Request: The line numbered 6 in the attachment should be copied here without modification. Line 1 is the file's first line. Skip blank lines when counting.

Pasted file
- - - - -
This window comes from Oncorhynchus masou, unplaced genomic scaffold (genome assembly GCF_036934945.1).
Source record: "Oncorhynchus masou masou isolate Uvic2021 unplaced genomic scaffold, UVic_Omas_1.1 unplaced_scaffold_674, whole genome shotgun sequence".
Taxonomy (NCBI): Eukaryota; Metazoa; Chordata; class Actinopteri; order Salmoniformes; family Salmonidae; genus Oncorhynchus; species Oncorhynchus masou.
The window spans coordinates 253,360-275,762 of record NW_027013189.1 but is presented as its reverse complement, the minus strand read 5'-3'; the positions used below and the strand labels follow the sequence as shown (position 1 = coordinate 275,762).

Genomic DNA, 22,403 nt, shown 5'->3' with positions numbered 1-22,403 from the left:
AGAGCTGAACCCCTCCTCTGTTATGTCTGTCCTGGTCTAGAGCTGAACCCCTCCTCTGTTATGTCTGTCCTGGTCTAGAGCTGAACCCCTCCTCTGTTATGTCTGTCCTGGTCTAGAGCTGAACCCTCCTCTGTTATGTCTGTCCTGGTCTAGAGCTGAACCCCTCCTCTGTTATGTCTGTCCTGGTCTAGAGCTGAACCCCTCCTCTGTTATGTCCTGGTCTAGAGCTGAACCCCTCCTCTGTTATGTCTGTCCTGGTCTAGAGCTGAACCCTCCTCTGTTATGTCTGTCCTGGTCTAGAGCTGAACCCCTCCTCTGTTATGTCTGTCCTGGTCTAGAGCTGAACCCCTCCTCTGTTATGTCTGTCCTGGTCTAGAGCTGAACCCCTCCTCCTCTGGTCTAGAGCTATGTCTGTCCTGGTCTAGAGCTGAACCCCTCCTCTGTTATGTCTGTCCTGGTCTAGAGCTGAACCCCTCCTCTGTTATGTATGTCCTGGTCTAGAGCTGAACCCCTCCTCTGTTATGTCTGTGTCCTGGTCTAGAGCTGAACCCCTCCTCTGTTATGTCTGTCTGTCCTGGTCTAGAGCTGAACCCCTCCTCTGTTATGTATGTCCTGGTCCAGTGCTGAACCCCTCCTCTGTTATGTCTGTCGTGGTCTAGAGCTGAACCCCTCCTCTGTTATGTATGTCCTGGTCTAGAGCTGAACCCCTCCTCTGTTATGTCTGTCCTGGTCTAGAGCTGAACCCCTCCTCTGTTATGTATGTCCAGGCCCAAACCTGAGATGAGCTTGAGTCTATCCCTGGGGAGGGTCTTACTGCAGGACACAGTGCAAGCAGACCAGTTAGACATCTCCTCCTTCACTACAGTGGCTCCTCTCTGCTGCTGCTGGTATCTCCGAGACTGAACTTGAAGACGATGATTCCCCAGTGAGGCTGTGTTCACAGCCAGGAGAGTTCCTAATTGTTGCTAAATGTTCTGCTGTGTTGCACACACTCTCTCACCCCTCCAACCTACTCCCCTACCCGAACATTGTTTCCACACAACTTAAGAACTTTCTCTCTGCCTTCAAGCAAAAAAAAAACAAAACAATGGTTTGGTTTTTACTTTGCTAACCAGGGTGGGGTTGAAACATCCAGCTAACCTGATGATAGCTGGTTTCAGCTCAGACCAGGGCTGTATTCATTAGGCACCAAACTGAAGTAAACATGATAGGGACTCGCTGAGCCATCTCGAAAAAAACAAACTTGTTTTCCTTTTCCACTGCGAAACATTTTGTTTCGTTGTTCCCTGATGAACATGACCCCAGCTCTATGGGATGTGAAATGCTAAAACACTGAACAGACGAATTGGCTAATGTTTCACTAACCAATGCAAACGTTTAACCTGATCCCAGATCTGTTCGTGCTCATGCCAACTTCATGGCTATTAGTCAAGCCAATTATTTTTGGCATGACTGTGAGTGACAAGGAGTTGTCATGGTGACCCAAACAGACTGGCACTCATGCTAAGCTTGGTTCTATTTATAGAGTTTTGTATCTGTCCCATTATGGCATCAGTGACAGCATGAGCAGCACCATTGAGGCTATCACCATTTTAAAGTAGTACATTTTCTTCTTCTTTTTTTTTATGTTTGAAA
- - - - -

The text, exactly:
AGAGCTGAACCCCTCCTCTGTTATGTCTGTCCTGGTCTAGAGCTGAACCCCTCCTCTGTTATGTCTGTCCTGGTCTAGAGCTGAACCCCTCCTCTGTTATGTCTGTCCTGGTCTAGAGCTGAACCCTCCTCTGTTATGTCTGTCCTGGTCTAGAGCTGAACCCCTCCTCTGTTATGTCTGTCCTGGTCTAGAGCTGAACCCCTCCTCTGTTATGTCCTGGTCTAGAGCTGAACCCCTCCTCTGTTATGTCTGTCCTGGTCTAGAGCTGAACCCTCCTCTGTTATGTCTGTCCTGGTCTAGAGCTGAACCCCTCCTCTGTTATGTCTGTCCTGGTCTAGAGCTGAACCCCTCCTCTGTTATGTCTGTCCTGGTCTAGAGCTGAACCCCTCCTCCTCTGGTCTAGAGCTATGTCTGTCCTGGTCTAGAGCTGAACCCCTCCTCTGTTATGTCTGTCCTGGTCTAGAGCTGAACCCCTCCTCTGTTATGTATGTCCTGGTCTAGAGCTGAACCCCTCCTCTGTTATGTCTGTGTCCTGGTCTAGAGCTGAACCCCTCCTCTGTTATGTCTGTCTGTCCTGGTCTAGAGCTGAACCCCTCCTCTGTTATGTATGTCCTGGTCCAGTGCTGAACCCCTCCTCTGTTATGTCTGTCGTGGTCTAGAGCTGAACCCCTCCTCTGTTATGTATGTCCTGGTCTAGAGCTGAACCCCTCCTCTGTTATGTCTGTCCTGGTCTAGAGCTGAACCCCTCCTCTGTTATGTATGTCCAGGCCCAAACCTGAGATGAGCTTGAGTCTATCCCTGGGGAGGGTCTTACTGCAGGACACAGTGCAAGCAGACCAGTTAGACATCTCCTCCTTCACTACAGTGGCTCCTCTCTGCTGCTGCTGGTATCTCCGAGACTGAACTTGAAGACGATGATTCCCCAGTGAGGCTGTGTTCACAGCCAGGAGAGTTCCTAATTGTTGCTAAATGTTCTGCTGTGTTGCACACACTCTCTCACCCCTCCAACCTACTCCCCTACCCGAACATTGTTTCCACACAACTTAAGAACTTTCTCTCTGCCTTCAAGCAAAAAAAAAACAAAACAATGGTTTGGTTTTTACTTTGCTAACCAGGGTGGGGTTGAAACATCCAGCTAACCTGATGATAGCTGGTTTCAGCTCAGACCAGGGCTGTATTCATTAGGCACCAAACTGAAGTAAACATGATAGGGACTCGCTGAGCCATCTCGAAAAAAACAAACTTGTTTTCCTTTTCCACTGCGAAACATTTTGTTTCGTTGTTCCCTGATGAACATGACCCCAGCTCTATGGGATGTGAAATGCTAAAACACTGAACAGACGAATTGGCTAATGTTTCACTAACCAATGCAAACGTTTAACCTGATCCCAGATCTGTTCGTGCTCATGCCAACTTCATGGCTATTAGTCAAGCCAATTATTTTTGGCATGACTGTGAGTGACAAGGAGTTGTCATGGTGACCCAAACAGACTGGCACTCATGCTAAGCTTGGTTCTATTTATAGAGTTTTGTATCTGTCCCATTATGGCATCAGTGACAGCATGAGCAGCACCATTGAGGCTATCACCATTTTAAAGTAGTACATTTTCTTCTTCTTTTTTTTTATGTTTGAAA